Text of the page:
Deadly Week in the Mediterranean: HRW
June 2, Athens: Over 880 women, men, and children are feared drowned in the Mediterranean last week. While smugglers bear direct responsibility for sending overcrowded and unseaworthy boats from the coast of Libya and elsewhere, European governments share moral and political responsibility for failing to do more to prevent these horrific deaths.
Migrants are seen on a capsizing boat before a rescue operation by Italian navy ships "Bettica" and "Bergamini" off the coast of Libya in this handout picture released by the Italian Marina Militare on May 25, 2016.
Those who drowned last week were first and foremost human beings. Regardless of whether they were escaping poverty or persecution in their home countries, none of them deserved to die. No matter their nationality, they deserve rescue, humane treatment, and an assessment of their individual circumstances including any refugee protection needs.
With an intense policy focus on preventing departures, European Union governments are not prioritizing saving lives. EU border agency Frontex and the EU’s naval mission, Operation Sophia, have ships in the central part of the Mediterranean, where most tragedies occur, but while they are involved in rescue operations, their primary mandates are border enforcement and countering smuggling. Instead, rescue operations are often left to the Italian Navy and Coast Guard, and nongovernmental organizations.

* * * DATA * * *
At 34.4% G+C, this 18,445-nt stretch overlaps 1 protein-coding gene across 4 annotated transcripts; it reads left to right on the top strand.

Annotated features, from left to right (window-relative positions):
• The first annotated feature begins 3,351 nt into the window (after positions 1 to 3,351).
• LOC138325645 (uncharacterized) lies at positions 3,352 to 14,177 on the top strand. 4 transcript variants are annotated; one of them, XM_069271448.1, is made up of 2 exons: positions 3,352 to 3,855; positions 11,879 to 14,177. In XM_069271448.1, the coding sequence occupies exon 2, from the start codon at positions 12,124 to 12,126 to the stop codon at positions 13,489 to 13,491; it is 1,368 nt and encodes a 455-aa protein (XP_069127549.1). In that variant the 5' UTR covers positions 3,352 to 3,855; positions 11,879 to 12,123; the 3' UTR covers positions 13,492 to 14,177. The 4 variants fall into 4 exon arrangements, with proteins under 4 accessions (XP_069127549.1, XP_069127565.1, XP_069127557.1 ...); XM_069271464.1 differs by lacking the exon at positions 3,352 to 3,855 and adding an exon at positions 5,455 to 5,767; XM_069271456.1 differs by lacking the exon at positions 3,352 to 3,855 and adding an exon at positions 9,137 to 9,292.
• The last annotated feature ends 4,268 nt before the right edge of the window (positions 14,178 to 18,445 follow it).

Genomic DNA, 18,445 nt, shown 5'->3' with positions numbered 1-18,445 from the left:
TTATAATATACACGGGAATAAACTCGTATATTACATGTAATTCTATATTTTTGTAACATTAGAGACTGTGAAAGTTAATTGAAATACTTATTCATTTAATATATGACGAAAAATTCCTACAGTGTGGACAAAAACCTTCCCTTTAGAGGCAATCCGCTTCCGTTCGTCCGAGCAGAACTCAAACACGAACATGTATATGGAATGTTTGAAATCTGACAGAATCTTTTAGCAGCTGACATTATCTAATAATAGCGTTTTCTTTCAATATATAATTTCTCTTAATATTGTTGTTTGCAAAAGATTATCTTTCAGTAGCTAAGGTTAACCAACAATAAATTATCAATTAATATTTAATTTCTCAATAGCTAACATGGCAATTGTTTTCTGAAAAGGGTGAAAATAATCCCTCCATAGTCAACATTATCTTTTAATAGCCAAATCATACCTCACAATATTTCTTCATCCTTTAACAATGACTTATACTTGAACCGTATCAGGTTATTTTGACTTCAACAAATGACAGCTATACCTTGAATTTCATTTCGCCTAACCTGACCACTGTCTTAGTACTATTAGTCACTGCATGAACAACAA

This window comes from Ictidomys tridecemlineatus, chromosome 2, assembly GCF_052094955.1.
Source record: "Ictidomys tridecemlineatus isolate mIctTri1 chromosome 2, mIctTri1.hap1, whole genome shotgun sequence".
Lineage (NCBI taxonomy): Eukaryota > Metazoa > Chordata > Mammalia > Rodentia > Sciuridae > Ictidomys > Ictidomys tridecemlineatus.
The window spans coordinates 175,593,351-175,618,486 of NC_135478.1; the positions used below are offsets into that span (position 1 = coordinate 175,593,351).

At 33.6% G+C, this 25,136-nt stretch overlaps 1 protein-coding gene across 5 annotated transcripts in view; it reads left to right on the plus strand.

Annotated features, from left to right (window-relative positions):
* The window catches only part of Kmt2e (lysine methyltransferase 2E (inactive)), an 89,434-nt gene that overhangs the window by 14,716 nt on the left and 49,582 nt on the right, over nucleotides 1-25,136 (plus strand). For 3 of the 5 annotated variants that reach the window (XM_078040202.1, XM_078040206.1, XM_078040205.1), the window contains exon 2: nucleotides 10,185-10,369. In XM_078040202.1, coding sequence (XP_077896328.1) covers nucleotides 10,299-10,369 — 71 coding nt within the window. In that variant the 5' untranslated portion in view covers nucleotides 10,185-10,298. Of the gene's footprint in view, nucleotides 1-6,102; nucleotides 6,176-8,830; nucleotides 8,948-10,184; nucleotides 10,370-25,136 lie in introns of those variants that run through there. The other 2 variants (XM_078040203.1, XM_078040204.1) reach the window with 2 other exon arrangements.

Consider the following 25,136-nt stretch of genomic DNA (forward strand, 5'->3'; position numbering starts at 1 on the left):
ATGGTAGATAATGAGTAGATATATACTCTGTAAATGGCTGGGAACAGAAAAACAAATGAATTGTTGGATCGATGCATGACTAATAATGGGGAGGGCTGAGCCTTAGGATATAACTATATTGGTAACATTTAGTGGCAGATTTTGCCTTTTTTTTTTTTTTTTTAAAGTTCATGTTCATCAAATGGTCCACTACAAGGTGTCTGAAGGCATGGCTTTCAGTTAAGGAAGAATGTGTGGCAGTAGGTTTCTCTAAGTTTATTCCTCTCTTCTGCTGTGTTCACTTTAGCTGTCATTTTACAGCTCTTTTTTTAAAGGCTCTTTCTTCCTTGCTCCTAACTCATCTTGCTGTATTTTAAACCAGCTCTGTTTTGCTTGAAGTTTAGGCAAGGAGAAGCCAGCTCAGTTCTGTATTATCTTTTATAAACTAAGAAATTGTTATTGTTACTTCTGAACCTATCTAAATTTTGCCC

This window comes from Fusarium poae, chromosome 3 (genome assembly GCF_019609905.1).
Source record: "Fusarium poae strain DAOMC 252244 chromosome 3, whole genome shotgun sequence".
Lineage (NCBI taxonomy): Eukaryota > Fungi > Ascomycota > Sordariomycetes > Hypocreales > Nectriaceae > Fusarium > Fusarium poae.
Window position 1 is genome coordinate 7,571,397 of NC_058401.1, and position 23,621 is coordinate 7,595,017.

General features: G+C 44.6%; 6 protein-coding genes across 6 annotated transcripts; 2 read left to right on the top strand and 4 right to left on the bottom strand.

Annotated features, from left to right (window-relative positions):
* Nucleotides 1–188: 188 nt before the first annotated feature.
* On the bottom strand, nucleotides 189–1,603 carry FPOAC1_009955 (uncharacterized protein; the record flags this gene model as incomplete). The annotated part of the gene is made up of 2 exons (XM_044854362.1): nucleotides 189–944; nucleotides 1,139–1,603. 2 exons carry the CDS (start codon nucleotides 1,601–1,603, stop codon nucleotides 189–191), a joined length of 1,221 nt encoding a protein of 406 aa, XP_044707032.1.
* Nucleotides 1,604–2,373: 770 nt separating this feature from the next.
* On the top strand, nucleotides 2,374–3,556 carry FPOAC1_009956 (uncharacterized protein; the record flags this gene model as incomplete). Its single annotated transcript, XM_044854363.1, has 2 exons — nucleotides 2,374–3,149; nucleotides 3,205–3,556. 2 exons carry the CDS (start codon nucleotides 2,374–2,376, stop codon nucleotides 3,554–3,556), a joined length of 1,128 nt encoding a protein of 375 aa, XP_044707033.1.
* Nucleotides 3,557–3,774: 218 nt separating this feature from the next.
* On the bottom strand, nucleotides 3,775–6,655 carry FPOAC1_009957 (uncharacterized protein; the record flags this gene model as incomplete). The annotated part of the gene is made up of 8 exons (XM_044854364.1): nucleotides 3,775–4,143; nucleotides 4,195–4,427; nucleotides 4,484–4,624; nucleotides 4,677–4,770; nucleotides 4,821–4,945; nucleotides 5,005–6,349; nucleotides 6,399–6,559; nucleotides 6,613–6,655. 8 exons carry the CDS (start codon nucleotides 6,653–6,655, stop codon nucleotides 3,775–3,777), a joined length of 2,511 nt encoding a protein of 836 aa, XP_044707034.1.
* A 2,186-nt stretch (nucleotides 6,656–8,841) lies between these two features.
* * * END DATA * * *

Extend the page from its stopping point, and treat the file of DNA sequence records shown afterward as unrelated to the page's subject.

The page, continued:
Partnering with Libya on migration control would be disastrous. Libya is a country ravaged by conflict with multiple armed groups, where migrants and asylum seekers face torture, overcrowding, dire sanitation conditions, and lack of access to medical care in migrant detention centers. Returning to or trapping people in detention centers in Libya would expose them to terrible harm, violate international and EU law, and undermine the EU’s global standing.
With slow progress on resettling refugees to the EU or providing other safe and legal routes, EU governments leave people with little choice but to risk their lives. Without greater EU, and other, assets focused on search and rescue in the central Mediterranean, hundreds more may die at sea this summer.
The Oslo Times/HRW